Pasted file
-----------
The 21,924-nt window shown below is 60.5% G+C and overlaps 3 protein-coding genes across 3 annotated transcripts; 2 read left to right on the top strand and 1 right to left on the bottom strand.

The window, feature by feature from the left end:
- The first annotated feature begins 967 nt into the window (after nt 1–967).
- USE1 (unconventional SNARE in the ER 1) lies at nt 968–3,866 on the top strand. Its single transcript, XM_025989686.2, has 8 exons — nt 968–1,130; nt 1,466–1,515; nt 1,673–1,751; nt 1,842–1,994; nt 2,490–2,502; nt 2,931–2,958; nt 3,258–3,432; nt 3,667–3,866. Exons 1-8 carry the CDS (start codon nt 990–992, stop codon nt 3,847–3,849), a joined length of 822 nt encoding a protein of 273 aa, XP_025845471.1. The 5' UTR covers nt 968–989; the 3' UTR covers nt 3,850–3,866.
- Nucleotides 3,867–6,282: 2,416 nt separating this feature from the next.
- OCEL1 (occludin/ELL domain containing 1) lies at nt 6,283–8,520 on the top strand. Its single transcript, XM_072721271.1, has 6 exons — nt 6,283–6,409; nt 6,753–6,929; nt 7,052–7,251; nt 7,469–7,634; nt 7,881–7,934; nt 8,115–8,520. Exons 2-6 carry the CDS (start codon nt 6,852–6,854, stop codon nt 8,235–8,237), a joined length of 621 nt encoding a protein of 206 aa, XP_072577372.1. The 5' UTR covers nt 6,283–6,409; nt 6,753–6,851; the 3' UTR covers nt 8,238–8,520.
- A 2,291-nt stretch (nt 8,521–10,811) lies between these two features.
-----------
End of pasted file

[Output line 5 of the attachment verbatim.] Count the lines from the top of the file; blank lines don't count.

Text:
- Nucleotides 3,867–6,282: 2,416 nt separating this feature from the next.